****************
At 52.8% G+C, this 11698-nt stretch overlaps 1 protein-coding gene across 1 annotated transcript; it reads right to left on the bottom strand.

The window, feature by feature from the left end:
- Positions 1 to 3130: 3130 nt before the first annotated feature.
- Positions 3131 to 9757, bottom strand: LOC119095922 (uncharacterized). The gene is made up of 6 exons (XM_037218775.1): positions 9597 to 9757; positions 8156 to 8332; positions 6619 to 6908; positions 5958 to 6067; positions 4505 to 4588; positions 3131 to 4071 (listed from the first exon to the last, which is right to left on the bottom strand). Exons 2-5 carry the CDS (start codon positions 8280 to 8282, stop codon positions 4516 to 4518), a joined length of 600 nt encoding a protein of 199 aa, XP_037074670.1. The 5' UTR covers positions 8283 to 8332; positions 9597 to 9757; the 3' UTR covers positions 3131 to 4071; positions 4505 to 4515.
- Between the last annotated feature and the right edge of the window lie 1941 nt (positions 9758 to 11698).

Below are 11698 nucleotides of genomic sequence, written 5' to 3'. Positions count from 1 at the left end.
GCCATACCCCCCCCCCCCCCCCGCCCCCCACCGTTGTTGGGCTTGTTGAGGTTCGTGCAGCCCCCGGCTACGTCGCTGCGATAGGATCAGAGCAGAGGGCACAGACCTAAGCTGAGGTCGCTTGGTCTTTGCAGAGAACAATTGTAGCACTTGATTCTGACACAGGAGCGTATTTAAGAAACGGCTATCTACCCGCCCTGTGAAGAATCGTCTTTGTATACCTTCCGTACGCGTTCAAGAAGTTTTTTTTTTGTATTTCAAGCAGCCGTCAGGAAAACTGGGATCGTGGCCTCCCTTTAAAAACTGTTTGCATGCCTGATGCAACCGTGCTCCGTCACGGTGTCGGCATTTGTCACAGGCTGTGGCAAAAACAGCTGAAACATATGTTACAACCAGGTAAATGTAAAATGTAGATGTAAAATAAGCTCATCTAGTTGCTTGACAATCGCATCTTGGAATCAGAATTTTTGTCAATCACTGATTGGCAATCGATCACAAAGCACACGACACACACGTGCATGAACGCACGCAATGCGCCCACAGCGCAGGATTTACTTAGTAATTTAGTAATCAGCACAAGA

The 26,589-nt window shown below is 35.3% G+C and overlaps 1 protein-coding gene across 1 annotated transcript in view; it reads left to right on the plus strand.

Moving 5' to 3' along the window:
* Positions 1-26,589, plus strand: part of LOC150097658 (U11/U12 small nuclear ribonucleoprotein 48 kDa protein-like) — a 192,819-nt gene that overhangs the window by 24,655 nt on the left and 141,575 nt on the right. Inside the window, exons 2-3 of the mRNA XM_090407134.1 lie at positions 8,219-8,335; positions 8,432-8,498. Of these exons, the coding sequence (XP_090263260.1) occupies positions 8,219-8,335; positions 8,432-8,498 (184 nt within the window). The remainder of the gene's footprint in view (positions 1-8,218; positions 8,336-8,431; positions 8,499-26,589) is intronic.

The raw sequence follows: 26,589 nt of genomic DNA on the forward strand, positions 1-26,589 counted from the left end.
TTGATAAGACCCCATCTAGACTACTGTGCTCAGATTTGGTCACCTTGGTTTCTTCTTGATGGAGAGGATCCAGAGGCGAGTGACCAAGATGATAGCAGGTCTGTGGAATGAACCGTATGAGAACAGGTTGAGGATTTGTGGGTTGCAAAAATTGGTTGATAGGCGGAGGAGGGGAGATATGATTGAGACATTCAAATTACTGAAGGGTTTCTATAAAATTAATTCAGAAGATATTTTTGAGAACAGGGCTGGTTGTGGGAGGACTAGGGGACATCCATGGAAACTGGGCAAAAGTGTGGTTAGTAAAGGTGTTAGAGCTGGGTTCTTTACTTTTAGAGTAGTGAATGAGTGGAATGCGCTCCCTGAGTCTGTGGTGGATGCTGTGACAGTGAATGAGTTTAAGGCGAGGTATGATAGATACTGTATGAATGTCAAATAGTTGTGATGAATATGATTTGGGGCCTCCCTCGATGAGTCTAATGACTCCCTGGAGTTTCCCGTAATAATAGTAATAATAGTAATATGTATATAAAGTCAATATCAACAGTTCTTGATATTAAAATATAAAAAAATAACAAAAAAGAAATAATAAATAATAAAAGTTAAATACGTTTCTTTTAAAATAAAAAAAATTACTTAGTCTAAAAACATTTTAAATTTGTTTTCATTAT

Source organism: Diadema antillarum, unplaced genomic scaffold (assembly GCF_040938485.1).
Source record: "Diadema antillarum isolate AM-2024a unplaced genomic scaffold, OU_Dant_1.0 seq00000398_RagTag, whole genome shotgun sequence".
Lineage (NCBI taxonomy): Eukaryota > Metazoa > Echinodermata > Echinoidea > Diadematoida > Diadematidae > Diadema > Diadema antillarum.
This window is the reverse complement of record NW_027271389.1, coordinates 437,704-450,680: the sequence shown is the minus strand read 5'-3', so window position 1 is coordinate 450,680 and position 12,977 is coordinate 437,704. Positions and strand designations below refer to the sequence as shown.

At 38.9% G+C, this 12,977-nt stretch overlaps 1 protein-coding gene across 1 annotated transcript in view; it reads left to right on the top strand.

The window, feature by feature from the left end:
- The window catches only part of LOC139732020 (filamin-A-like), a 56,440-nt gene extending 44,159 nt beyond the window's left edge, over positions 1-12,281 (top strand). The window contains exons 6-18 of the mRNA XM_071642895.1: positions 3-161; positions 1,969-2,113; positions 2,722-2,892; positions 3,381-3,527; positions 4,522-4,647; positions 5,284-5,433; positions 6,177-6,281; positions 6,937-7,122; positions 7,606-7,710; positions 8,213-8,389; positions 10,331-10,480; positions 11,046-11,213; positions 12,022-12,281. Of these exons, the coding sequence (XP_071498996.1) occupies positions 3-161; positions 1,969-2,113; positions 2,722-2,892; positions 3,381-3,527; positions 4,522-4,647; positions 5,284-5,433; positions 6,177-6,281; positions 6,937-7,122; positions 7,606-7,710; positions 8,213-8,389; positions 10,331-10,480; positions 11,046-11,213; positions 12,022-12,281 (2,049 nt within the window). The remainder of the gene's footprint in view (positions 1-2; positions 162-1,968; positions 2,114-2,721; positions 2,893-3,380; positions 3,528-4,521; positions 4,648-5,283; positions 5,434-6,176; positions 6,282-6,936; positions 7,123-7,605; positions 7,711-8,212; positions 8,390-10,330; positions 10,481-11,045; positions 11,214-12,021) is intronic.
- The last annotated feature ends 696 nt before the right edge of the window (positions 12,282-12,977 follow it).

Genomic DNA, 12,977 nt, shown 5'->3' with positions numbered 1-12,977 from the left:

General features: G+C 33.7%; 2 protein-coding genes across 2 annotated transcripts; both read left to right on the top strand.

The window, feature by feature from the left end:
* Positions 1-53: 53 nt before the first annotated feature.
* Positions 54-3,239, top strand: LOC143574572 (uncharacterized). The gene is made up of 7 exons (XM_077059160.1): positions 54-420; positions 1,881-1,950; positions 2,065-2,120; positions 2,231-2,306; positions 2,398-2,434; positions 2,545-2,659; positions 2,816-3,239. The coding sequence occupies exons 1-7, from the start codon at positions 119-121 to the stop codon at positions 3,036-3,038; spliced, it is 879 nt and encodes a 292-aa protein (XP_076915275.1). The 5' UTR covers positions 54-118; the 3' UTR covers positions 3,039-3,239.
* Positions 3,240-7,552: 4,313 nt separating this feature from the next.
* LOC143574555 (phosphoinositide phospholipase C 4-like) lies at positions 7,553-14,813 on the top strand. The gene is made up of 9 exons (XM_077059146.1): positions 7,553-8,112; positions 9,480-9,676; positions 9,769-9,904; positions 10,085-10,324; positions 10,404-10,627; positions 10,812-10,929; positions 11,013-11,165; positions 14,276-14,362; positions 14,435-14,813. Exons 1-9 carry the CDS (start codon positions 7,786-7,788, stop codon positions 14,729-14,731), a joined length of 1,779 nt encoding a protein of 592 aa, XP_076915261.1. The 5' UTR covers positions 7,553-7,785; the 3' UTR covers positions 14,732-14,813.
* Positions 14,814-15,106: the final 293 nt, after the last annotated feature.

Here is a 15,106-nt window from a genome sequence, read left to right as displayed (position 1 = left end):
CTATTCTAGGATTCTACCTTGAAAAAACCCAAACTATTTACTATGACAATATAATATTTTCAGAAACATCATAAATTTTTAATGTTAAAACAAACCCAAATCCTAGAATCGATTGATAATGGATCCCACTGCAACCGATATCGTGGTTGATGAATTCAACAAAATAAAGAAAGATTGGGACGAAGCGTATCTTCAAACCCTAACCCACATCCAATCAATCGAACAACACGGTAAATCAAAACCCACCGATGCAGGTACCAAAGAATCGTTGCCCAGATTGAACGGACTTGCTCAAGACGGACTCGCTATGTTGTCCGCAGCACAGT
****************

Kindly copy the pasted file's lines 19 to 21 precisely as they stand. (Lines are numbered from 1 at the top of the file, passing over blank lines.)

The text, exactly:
- The window catches only part of LOC139732020 (filamin-A-like), a 56,440-nt gene extending 44,159 nt beyond the window's left edge, over positions 1-12,281 (top strand). The window contains exons 6-18 of the mRNA XM_071642895.1: positions 3-161; positions 1,969-2,113; positions 2,722-2,892; positions 3,381-3,527; positions 4,522-4,647; positions 5,284-5,433; positions 6,177-6,281; positions 6,937-7,122; positions 7,606-7,710; positions 8,213-8,389; positions 10,331-10,480; positions 11,046-11,213; positions 12,022-12,281. Of these exons, the coding sequence (XP_071498996.1) occupies positions 3-161; positions 1,969-2,113; positions 2,722-2,892; positions 3,381-3,527; positions 4,522-4,647; positions 5,284-5,433; positions 6,177-6,281; positions 6,937-7,122; positions 7,606-7,710; positions 8,213-8,389; positions 10,331-10,480; positions 11,046-11,213; positions 12,022-12,281 (2,049 nt within the window). The remainder of the gene's footprint in view (positions 1-2; positions 162-1,968; positions 2,114-2,721; positions 2,893-3,380; positions 3,528-4,521; positions 4,648-5,283; positions 5,434-6,176; positions 6,282-6,936; positions 7,123-7,605; positions 7,711-8,212; positions 8,390-10,330; positions 10,481-11,045; positions 11,214-12,021) is intronic.
- The last annotated feature ends 696 nt before the right edge of the window (positions 12,282-12,977 follow it).

Genomic DNA, 12,977 nt, shown 5'->3' with positions numbered 1-12,977 from the left: